Saturday, 22 October 2011

Learn to type

I don't know if they teach typing in school these days, in the same way we used to be taught handwriting (and hopefully children still are!). If they don't they definitely should, because it's not something you just pick up, as is evident from the zillions of two-finger typists.

As a PhD student I type a lot, either emails and web browsing or actual writing of text documents. And I spend a fair amount of my leisure time typing too, doing things like write this blog. Furthermore, I (and many other people) need to type for my job - when I used to work for a talking newspaper, much of the day was spent typing articles to record later.

I can type quite adequately for my purposes. I just tested my speed and I got 59wpm, which is just in the range of 'average professional typist' (50-80wpm) according to Wikipedia. But this wasn't always the case: when I started working for the talking newspaper I was another two-finger typist. I was actually really quick, and Wikipedia tells me that such typists can reach 60-70wpm in bursts, but I was always aware that I could be better, and it would be faster and more comfortable.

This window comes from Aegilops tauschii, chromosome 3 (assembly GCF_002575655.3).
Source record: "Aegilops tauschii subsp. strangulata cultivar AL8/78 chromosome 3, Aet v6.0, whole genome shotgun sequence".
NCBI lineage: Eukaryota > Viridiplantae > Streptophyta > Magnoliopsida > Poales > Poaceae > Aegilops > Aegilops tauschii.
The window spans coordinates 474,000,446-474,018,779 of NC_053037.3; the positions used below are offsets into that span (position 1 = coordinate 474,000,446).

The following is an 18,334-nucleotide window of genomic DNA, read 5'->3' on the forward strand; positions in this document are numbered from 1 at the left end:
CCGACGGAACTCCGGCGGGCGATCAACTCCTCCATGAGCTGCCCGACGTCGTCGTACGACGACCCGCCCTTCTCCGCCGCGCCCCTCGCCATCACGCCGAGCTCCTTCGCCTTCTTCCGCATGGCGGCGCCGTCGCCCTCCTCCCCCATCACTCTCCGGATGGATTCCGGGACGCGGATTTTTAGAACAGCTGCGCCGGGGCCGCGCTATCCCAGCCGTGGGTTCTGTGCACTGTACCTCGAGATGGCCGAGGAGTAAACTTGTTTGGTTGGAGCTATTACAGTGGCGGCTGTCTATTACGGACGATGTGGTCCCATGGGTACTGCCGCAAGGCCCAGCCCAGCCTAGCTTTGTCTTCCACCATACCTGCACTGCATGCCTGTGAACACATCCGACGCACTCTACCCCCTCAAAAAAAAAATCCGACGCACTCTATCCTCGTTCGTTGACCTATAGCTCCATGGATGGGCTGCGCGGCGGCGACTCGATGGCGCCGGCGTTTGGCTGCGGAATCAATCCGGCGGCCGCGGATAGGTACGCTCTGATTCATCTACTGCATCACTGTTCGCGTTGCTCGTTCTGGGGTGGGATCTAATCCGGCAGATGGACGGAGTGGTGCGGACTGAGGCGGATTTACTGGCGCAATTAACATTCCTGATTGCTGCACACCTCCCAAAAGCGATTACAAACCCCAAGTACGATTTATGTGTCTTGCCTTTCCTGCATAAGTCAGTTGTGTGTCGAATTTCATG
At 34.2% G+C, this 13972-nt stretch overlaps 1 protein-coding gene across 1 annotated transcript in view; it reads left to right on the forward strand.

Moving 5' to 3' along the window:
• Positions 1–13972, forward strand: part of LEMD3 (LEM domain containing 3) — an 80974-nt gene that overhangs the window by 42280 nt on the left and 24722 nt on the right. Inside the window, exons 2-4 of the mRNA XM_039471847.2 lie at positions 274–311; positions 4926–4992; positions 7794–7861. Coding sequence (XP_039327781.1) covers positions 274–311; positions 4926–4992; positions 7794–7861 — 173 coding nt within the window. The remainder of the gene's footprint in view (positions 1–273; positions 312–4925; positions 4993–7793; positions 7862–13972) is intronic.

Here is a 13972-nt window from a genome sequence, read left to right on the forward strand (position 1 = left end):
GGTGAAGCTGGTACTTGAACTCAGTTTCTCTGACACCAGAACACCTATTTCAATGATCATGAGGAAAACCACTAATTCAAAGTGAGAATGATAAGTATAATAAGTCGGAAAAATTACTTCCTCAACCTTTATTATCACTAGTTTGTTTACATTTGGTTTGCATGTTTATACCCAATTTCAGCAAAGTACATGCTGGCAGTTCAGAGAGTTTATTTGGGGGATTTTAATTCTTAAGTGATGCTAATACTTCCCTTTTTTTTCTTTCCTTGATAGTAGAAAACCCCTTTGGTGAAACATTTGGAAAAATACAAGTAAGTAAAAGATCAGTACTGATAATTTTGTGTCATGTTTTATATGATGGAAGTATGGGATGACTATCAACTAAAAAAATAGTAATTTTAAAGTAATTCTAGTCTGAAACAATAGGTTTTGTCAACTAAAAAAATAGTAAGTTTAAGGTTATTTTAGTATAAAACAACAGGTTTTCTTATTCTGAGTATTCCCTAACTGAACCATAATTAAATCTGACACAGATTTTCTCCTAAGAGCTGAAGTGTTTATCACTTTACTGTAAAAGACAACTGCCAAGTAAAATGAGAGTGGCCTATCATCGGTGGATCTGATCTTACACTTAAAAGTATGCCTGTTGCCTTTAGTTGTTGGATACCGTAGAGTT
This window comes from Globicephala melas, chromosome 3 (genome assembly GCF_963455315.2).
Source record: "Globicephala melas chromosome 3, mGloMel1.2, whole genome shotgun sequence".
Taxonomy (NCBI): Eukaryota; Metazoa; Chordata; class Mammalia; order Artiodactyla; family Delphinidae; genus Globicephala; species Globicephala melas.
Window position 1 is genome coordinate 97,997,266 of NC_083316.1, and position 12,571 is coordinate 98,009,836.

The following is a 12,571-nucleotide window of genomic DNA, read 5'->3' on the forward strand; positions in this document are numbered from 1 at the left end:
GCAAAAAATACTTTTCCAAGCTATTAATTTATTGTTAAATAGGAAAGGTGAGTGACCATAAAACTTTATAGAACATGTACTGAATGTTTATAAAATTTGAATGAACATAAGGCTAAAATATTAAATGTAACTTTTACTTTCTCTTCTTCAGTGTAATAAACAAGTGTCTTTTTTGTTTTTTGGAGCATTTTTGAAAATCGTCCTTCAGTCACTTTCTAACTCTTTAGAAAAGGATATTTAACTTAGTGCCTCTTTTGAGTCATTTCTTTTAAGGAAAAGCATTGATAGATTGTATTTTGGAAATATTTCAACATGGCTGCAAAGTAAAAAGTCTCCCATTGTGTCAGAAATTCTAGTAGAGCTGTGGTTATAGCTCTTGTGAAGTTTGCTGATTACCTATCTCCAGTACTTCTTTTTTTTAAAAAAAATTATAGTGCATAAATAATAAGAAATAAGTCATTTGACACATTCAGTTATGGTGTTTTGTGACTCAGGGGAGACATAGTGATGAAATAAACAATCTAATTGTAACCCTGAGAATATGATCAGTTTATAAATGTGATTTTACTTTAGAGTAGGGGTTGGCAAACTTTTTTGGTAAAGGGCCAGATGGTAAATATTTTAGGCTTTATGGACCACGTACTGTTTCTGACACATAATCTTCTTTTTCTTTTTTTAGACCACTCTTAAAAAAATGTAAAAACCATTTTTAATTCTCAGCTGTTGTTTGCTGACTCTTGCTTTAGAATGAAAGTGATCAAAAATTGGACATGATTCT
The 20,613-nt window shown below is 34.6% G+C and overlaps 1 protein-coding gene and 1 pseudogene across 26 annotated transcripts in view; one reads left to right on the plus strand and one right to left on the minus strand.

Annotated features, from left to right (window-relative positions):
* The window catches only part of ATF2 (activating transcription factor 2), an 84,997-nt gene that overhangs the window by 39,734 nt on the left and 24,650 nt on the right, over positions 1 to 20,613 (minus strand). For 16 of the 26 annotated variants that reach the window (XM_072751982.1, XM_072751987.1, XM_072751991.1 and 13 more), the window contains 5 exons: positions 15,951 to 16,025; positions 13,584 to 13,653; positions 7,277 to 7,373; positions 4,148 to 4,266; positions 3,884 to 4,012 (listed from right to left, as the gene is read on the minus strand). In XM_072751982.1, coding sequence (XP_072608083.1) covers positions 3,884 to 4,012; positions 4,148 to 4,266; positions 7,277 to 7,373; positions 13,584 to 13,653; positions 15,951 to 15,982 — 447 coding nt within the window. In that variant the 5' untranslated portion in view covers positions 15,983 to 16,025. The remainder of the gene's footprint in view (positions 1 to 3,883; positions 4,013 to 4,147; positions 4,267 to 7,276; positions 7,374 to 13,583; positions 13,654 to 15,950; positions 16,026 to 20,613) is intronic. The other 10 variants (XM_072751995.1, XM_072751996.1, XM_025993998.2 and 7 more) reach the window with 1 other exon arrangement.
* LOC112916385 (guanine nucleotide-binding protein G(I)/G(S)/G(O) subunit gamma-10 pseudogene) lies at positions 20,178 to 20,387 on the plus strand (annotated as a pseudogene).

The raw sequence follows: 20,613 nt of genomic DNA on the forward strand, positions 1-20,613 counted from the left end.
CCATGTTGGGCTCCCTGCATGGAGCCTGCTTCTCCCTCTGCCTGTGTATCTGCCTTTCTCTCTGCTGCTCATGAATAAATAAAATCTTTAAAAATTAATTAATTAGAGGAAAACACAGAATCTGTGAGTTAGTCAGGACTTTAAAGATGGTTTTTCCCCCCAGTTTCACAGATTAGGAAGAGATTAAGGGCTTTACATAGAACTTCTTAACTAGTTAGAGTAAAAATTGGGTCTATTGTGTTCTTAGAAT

One day, I can't really remember why, I googled free online typing course and just picked one, and have never looked back. It took me about two hours to complete the course, and it was probably the most useful two hours I've ever spent. I urge you to do the same if you're like me. Do the course as slow as you like - I wanted to get maximum gains in as little time as possible, but I could have been more thorough. But do it, because the time it saves you and the difference it makes to your writing is astonishing.

It's not just the increase in speed and accuracy, either. If you can touch-type, you don't have to be looking at the keyboard the whole time so you can focus on what you're actually writing. And secondly, if you can type quickly and without real conscious effort, you can concentrate on the content instead of thinking about where the next key is.

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